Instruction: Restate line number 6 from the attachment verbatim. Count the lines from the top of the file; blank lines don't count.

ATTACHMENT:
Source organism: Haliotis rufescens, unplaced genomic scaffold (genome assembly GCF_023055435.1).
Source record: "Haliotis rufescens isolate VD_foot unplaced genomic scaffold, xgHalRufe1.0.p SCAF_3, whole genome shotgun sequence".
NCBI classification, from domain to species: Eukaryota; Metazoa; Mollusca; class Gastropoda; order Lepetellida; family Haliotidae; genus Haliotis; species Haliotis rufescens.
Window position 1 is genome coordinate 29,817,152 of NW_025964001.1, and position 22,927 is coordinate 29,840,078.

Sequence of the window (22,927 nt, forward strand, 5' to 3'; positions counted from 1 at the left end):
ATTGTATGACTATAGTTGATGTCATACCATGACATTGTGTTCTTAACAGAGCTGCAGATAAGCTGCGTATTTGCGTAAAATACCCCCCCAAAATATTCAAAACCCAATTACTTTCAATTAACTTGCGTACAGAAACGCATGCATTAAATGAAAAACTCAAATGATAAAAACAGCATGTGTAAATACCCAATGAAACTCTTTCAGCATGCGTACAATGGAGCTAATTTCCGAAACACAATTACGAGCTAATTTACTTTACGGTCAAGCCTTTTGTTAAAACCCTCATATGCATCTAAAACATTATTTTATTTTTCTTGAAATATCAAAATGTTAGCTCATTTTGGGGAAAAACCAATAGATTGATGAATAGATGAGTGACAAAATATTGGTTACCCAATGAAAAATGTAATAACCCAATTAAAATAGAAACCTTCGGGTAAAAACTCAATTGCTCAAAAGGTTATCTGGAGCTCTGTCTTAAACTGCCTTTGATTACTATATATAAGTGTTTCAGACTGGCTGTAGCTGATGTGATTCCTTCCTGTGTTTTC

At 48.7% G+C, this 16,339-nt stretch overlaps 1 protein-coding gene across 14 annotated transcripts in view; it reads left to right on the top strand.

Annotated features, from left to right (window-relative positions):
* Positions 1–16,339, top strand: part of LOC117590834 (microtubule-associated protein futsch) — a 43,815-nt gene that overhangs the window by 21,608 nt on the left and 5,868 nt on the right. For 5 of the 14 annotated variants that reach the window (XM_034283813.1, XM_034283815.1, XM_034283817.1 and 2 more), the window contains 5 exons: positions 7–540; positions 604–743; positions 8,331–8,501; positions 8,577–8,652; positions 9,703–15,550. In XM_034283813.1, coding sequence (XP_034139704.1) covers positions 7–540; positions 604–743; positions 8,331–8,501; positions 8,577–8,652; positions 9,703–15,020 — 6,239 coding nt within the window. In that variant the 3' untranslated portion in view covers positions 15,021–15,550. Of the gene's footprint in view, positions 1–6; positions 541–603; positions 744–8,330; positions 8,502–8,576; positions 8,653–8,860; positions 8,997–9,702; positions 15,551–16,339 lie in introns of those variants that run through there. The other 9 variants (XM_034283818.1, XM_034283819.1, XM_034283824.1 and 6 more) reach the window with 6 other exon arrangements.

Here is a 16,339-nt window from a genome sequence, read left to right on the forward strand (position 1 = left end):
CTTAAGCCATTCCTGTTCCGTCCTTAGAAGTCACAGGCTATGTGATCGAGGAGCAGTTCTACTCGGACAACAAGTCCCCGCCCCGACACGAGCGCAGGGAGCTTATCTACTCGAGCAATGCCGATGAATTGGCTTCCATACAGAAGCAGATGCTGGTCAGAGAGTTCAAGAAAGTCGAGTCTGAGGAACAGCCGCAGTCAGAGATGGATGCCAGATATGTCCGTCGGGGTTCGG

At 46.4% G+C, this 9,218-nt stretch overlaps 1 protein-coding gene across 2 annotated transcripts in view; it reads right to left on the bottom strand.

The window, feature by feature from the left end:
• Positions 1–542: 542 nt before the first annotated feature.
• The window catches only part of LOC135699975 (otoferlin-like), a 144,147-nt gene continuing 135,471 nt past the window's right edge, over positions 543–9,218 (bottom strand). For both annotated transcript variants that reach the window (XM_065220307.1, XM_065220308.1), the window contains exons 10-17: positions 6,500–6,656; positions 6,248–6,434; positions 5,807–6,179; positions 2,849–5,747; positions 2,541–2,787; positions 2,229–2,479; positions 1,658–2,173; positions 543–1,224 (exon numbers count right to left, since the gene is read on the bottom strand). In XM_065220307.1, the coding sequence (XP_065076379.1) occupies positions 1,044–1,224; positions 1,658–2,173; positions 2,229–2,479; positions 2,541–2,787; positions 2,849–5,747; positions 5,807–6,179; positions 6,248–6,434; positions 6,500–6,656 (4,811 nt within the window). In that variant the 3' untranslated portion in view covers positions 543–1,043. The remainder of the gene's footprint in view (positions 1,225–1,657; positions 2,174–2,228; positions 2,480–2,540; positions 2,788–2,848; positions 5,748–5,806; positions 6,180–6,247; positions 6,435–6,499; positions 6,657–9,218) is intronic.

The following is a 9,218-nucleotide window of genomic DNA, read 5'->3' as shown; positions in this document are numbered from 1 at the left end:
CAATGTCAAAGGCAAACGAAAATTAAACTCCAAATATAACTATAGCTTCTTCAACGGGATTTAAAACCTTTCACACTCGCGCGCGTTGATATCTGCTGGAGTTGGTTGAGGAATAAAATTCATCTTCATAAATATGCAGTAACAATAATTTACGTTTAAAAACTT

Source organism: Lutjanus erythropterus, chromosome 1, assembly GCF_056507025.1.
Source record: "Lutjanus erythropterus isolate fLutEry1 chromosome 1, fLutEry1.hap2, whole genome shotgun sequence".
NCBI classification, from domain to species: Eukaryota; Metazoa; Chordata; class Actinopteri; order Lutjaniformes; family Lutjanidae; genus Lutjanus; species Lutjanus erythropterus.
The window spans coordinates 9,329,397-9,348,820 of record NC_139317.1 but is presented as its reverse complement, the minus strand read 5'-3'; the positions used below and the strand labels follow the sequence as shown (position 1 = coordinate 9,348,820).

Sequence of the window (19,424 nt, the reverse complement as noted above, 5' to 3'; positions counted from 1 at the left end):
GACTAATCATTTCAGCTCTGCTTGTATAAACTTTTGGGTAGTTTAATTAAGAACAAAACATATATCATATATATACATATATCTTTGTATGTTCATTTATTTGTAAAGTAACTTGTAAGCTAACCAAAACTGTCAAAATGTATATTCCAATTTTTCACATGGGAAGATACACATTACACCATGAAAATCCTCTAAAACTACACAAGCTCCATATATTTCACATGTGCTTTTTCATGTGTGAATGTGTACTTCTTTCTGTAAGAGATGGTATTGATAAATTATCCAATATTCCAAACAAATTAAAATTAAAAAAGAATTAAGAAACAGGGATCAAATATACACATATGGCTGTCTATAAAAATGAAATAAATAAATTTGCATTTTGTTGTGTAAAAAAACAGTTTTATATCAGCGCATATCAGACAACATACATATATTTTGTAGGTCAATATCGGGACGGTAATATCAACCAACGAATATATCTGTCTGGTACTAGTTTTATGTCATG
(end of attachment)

ATTGTATGACTATAGTTGATGTCATACCATGACATTGTGTTCTTAACAGAGCTGCAGATAAGCTGCGTATTTGCGTAAAATACCCCCCCAAAATATTCAAAACCCAATTACTTTCAATTAACTTGCGTACAGAAACGCATGCATTAAATGAAAAACTCAAATGATAAAAACAGCATGTGTAAATACCCAATGAAACTCTTTCAGCATGCGTACAATGGAGCTAATTTCCGAAACACAATTACGAGCTAATTTACTTTACGGTCAAGCCTTTTGTTAAAACCCTCATATGCATCTAAAACATTATTTTATTTTTCTTGAAATATCAAAATGTTAGCTCATTTTGGGGAAAAACCAATAGATTGATGAATAGATGAGTGACAAAATATTGGTTACCCAATGAAAAATGTAATAACCCAATTAAAATAGAAACCTTCGGGTAAAAACTCAATTGCTCAAAAGGTTATCTGGAGCTCTGTCTTAAACTGCCTTTGATTACTATATATAAGTGTTTCAGACTGGCTGTAGCTGATGTGATTCCTTCCTGTGTTTTC